By Chris Lane
By Jeff Balke
By Aaron Reiss
By Angelica Leicht
By Dianna Wray
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Late one night last September, Jarrell picked up three men -- including Gonzales -- at a Pasadena phone booth. Those passengers directed her to a rural area of Brazoria County, south of Houston, and attempted to rob her. As she tried to flee, Jarrell was shot once in the head and once in the body, then left to die on the side of the road. Gonzales and his companions were arrested the next day and charged with capital murder.
Seven months before Jarrell's death, Gonzales had been freed from prison after the Texas Board of Pardons and Paroles granted him something called a Special Needs Parole -- a little-known type of parole theoretically reserved for Texas inmates who are critically ill, or otherwise impaired, and need medical treatment that they can't obtain inside a state prison. And it is a parole that is granted -- supposedly -- only after the close scrutiny of each individual case by both prison officials and parole board members.
The parole board's members are appointed by, and serve at the pleasure of, the governor of Texas. Governor Bush was elected in 1994 on a tough law-and-order platform. In the Gonzales case, some of the governor's critics see parallels to the case of Willie Horton -- a case very familiar to the Bush family.
"Absolutely," says Billy Rogers, chairman of the campaign of Bush's Democratic gubernatorial challenger.
After being paroled from the Massachusetts state prison system, Horton raped and killed a woman. During the 1988 presidential campaign, lurid TV ads for candidate George Bush, Governor Bush's father, highlighted the Horton tale relentlessly and repeatedly, offering it as proof that the Democratic nominee, Massachusetts governor Michael Dukakis, was soft on crime. The commercials were criticized as being racist, but they were effective in tarring Dukakis; and the elder Bush, of course, won the presidency.
Ten years later, the younger Bush has apparently set his sights on the same goal, and is hailed as the leading contender for the Republican nomination in 2000. The last thing George W. wants right now is to be criticized as soft on crime. And the last person he wants you to know about is Frank Gonzales.
For a three-time loser now charged with capital murder, Gonzales doesn't cut an impressive figure. Wearing a white prison hospital gown, he sits in a wheelchair. He's confined to the medical center of the Estelle Unit, northeast of Huntsville, and talks via a phone to his visitor on the other side of a glass partition. His complexion is pale, and his eyes are narrow and puffy.
At the time he was granted parole in February 1997, Gonzales was working on his second stint in the Texas Department of Criminal Justice system. By his own admission, it wasn't for lack of a proper upbringing.
"I was raised perfectly," says Gonzales. "Life was perfect." Adopted by his grandparents, he grew up near the Johnson Space Center. In high school, he played sax and was, literally, a choirboy.
But shortly after his 15th birthday, Gonzales says, he "just went crazy" and began joy-riding in stolen cars. In 1990, the then 18-year-old received a five-year sentence for a Harris County auto theft. A couple of years later, he was released on parole.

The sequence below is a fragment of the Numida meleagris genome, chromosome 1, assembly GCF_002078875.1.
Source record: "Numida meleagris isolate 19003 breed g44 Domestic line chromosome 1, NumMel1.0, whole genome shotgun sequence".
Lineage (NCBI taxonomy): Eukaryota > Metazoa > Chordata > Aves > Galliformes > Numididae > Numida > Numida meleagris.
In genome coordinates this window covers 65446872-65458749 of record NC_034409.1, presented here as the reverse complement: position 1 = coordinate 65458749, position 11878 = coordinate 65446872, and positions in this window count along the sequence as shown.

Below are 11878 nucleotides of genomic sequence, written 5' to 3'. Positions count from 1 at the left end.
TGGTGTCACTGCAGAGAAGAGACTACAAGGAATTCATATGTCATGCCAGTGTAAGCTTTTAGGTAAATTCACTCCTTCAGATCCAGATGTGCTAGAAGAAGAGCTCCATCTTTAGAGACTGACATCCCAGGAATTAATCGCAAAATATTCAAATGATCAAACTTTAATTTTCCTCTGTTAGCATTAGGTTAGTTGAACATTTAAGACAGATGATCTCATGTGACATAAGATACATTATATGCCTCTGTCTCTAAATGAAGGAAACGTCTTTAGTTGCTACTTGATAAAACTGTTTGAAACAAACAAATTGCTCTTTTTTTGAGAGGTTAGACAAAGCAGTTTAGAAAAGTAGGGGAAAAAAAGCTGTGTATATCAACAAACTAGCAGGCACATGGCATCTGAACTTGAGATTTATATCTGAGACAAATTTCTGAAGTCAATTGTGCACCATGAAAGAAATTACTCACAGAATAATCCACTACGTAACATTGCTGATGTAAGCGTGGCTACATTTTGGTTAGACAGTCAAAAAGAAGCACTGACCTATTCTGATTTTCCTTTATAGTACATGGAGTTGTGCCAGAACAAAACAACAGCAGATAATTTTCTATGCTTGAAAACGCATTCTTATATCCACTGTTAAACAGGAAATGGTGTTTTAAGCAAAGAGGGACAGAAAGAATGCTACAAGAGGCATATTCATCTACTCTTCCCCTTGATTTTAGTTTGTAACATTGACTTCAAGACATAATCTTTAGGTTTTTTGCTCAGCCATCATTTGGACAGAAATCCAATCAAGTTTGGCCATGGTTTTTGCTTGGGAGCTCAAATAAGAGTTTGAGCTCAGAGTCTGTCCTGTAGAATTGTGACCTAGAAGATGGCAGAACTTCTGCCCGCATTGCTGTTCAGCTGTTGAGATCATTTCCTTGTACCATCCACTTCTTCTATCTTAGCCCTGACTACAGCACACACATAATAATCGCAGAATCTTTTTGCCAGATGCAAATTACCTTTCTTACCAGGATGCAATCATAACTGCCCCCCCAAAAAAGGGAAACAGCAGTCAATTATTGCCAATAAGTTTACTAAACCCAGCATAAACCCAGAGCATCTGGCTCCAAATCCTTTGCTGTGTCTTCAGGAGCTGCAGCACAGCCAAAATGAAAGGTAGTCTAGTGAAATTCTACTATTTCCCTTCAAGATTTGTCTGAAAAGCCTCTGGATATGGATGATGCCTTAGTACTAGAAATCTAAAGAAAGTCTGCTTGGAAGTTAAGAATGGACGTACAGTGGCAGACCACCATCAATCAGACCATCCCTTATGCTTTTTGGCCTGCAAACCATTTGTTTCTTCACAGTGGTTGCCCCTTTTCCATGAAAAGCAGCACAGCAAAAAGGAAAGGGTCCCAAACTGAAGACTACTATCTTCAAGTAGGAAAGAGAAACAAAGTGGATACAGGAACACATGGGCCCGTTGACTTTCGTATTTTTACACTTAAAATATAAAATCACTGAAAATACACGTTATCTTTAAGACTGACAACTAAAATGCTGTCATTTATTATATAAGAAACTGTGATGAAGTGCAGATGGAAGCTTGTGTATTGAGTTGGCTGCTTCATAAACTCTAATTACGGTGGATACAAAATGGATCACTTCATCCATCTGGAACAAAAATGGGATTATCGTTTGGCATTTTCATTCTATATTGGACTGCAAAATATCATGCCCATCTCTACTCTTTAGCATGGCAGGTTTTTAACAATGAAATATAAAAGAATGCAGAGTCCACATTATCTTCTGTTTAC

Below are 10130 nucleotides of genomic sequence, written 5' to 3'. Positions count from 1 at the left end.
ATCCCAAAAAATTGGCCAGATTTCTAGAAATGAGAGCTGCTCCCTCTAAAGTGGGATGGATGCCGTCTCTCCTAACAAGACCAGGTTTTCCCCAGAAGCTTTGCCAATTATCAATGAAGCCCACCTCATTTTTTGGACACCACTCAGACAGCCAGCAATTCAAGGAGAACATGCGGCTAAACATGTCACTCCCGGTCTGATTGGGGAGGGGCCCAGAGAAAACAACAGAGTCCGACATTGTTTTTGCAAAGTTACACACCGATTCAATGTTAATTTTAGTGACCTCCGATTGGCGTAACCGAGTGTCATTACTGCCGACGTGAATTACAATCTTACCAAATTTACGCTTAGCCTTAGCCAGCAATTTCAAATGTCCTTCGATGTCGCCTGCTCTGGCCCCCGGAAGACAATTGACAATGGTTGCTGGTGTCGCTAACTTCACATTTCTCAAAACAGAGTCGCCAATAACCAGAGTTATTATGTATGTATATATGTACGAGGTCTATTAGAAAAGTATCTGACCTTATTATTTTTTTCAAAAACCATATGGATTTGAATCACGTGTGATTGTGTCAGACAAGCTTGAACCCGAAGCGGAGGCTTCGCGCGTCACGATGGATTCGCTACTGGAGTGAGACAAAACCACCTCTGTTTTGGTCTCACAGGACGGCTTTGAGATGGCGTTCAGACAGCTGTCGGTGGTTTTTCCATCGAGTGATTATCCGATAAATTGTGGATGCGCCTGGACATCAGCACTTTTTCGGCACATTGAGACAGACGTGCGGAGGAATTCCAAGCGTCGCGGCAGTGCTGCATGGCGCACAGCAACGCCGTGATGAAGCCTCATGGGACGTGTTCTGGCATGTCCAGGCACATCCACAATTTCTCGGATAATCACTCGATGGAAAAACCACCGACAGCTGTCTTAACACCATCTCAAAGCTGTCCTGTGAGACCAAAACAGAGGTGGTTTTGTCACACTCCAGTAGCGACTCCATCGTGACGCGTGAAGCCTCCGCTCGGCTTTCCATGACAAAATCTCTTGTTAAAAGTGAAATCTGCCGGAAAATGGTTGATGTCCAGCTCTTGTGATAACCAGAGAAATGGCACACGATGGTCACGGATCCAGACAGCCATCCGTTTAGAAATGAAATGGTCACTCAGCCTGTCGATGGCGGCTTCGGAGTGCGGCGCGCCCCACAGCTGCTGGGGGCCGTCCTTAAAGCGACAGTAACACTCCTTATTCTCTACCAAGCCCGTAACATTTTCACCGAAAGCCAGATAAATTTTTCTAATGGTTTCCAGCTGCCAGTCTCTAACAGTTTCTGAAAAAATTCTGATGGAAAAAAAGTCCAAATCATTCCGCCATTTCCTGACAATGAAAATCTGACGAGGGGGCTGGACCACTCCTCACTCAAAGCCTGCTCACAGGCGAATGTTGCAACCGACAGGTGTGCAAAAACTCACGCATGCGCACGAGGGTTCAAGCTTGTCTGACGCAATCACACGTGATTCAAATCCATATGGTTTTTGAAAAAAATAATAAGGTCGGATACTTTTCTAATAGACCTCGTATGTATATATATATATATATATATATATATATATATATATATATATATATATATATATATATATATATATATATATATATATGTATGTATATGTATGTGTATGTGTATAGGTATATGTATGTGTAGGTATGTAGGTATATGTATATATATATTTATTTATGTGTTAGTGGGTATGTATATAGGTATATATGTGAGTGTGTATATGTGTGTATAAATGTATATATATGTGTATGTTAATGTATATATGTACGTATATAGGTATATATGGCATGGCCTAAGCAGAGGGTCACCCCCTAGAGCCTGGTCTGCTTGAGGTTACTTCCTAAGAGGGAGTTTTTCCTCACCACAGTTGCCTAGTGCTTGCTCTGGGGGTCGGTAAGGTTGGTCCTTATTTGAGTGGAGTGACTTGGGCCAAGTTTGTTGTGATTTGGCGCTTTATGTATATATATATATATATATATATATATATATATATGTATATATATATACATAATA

Court records show that in April 1993, Gonzales and another man broke into a home and business in rural Brazoria County. They stole two 14-inch automobile tires worth about $40, a $50 portable radio and three personal checks -- one of which Gonzales allegedly cashed after making it payable to himself for $60.
He was sentenced to serve ten years for that burglary, and was shipped to the Belo I Unit, near Palestine in east Texas. There, he joined a prison gang, the Mexican Mafia.
In '95, Gonzales says, he noticed a bad rash on one of his arms. Prison medical personnel told him it was dermatomyositis, an autoimmune muscle disease. Gonzales also says he was told the disease is fatal and that he will eventually die from it. However, Dr. Frank C. Arnett, with UT Medical School in Houston, says, if treated, the condition can be controlled. Dr. Sylvia Hsu says the disease can also indicate the presence of an internal malignancy. Nevertheless, Gonzales says that later, as the ailment left him in constant pain and confined to a wheelchair, the doctors recommended him for a Special Needs Parole -- something that Gonzales had never heard of.
And so in February 1997, nine months ahead of Gonzales's scheduled parole date, members of Governor Bush's parole board agreed to release him -- not to a supervised medical facility, but instead to his uncle's home in Dickinson, Texas. Seven months later, Debra Jarrell was dead.
On Wednesday, September 16, around 4 p.m., 38-year-old Jarrell prepared to begin her usual 12-hour shift with the Pasadena Taxi Company. She'd driven for the cab service for the past four years, and had spent the entire time working nights, which she preferred. During the day, she slept in the un-air-conditioned two-bedroom trailer that she shared with four other people: her boyfriend, her 13-year-old son, her pregnant 17-year-old daughter and her daughter's 17-year-old husband.